Picture Don Draper’s New York.
That’s how it was the first time I went in 1955.
Awe-inspiring. That’s the term I would use.
For a little 6 year old girl, living in Pennsylvania, it was magic!
Having breakfast on the train ,
watching the skyline appear as we approached the city.
There was so much awe and excitement about making those special trips.
My grandfather was my tour guide.
He owned a Textile Mill in Pennsylvania ,but did a lot of business in the city.
He had an office in the Empire State Building on the 80th or 88th floor.
I can’t remember anymore.
He liked showing me his New York,
which also became my New York.
He was a self -made man, a self- educated man and
Experiences were valued, above all else.
He lived in an unassuming home in a very modest neighborhood,
but had a room devoted just to his books that would have rivaled the local library-
Edmund Burke, Samuel Johnson, Socrates,
all the great philosophers & classic writers.
He didn’t want to just buy me things.
He wanted me to see things and learn .
We had inexplicable bond.
He loved spending time with me as I did with him.
These were our special trips- every month- just the two of us.
I remember going to a movie called ” Windjammer”, around 42nd St in some big theater.
There was new technology called “cinemiracle”- which simulated a large Windjammer cutting through the rough sea..
It was so realistic- I actually got sea sick. He felt really badly about that!
I was fascinated by the silliest things.
One of my favorite places was a Horn & Hardart Cafeteria.
Where else could you put coins in a slot and have a piece of pie magically appear.
It was thrilling.
Of course, I was only 8!
There were trips to The Rodeo and the Circus, boating in Central Park, exploring the museums, skating at Rockefeller Center,
Window shopping on Fifth Avenue at Christmas.
Poppop was a die- hard Phillies fan- but I was absolutely devoted to Mickey Mantle and the Yankees, so
every season, we would go to a Yankees game, if I agreed to go to a Phillies game too.
He taught me so much, and showed me such wonderful things.
On the train ride home he would ask me questions
and we would talk about all we had seen during the day and what I had learned
And then he always asked me the same question….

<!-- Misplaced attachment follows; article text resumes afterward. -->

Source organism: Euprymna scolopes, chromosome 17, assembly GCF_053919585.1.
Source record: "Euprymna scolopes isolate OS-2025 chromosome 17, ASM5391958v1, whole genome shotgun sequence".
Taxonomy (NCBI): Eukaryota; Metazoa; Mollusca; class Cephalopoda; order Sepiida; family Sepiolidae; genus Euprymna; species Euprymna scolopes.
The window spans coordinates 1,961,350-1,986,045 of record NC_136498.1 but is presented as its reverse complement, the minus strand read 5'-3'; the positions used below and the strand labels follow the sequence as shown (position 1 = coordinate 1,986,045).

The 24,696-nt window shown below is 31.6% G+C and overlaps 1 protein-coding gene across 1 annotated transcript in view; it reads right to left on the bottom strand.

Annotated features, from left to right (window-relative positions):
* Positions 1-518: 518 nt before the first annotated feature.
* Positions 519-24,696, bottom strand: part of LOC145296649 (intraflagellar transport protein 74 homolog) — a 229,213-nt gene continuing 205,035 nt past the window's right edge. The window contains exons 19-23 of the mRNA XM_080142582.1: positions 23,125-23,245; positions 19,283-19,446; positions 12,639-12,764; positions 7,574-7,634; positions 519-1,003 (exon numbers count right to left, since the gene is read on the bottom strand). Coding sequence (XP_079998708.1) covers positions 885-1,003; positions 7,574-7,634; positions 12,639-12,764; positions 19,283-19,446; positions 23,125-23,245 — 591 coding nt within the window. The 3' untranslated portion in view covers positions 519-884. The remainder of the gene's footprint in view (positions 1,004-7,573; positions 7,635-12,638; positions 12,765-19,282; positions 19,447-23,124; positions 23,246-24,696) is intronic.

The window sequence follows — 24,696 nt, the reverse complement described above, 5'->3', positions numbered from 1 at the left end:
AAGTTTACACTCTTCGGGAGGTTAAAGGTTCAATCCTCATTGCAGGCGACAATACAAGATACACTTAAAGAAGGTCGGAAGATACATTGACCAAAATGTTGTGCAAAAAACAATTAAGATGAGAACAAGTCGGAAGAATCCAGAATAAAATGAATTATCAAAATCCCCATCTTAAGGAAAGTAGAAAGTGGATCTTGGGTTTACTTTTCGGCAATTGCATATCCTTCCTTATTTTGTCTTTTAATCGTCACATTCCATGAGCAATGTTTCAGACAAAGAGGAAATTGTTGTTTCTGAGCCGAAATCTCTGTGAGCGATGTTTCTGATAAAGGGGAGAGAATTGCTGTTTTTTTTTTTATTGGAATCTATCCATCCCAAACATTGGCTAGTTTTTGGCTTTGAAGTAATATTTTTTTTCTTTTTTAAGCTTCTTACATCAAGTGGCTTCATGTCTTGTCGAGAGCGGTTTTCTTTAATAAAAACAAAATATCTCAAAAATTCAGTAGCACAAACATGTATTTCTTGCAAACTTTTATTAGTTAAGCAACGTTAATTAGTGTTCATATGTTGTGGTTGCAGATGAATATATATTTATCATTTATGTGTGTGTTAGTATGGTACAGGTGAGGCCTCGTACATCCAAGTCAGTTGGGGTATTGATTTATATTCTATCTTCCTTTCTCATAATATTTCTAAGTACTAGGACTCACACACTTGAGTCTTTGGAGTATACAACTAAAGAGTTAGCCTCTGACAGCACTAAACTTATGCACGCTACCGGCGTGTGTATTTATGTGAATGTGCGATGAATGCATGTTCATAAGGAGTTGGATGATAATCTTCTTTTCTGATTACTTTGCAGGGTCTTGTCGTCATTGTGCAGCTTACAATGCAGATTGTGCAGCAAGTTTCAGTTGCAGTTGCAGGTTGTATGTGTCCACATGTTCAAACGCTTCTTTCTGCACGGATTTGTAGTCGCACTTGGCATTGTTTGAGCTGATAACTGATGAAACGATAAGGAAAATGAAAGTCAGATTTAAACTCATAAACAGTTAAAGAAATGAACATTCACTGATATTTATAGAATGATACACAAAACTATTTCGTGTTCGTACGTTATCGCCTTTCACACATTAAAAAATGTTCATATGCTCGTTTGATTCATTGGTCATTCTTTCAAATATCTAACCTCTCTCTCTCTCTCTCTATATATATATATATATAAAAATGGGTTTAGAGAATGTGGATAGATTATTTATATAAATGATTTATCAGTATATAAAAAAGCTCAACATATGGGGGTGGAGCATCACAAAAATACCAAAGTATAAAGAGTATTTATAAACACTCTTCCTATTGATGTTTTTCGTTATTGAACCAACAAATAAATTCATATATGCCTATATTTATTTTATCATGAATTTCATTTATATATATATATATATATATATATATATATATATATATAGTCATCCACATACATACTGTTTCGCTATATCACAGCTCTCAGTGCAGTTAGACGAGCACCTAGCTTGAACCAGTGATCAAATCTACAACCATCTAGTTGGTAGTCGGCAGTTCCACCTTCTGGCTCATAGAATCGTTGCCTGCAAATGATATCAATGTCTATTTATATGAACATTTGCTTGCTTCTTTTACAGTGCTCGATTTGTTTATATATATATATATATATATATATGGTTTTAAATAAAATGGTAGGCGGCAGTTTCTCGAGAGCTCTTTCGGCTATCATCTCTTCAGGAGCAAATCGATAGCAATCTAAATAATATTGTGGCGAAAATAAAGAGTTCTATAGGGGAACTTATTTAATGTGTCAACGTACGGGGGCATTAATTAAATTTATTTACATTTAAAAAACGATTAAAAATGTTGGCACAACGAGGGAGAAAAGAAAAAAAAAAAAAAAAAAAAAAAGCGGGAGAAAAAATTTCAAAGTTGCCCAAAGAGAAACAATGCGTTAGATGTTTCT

“What is the most important lesson of all, Janice?”
“That life is a great adventure, Poppop.”
He died very suddenly at 65 years old.
I was 10 and it shattered me in ways no one ever understood.
To this day- he is the person I miss the most .
That wonderful, exciting part of my life with him was over.
But, time passed and I grew and
I went on to create my own relationship with New York in my teens.
This New York included my parents and it was fun.
I started going to Broadway Plays and Restaurants
Everything seemed possible in New York in the 50’s and 60’s.
It was so glamorous!
I felt different just being in the city.
When I was about 12 years old-
I remember eating at Danny’s Hideaway with my Mom & Dad.
Danny Stradella, the owner,was my Dad’s friend.
Apparently, it was a very “hot spot” for Celebrities- which I knew nothing about.
One night, Danny brought a gentlemen over to our table and introduced him to my Dad and Mom.
It was Frank Sinatra..
There was a short conversation: polite chit- chat.
Frank’s parting words to my father were were :
” Love the wife”
My Dad responded : ” Me too”.
That was it.
I didn’t even really know who he was and didn’t care much.
But my mother was all atwitter.
Frank Sinatra thought she was a “babe”!
I’ve had a long and very satisfying love affair with New York.
From going there so many years, I know the city like the back of my hand.
Except for Soho. I always get confused in Soho!
Of course, when I was growing up,
Greenwich Village was where civilization ended!
It’s changed so much.
I was there this past weekend and it’s clear to me
the New York of my childhood is long gone.
The only thing that remains
is the magic I feel every time I’m there.
That will never leave me
Now, I seem to wander down memory lane quite a bit.
I like it there.
It’s comforting, quiet and golden- hued.
All those events and experiences are etched into my memory
and I can travel there any time I want.
Frequently, I do.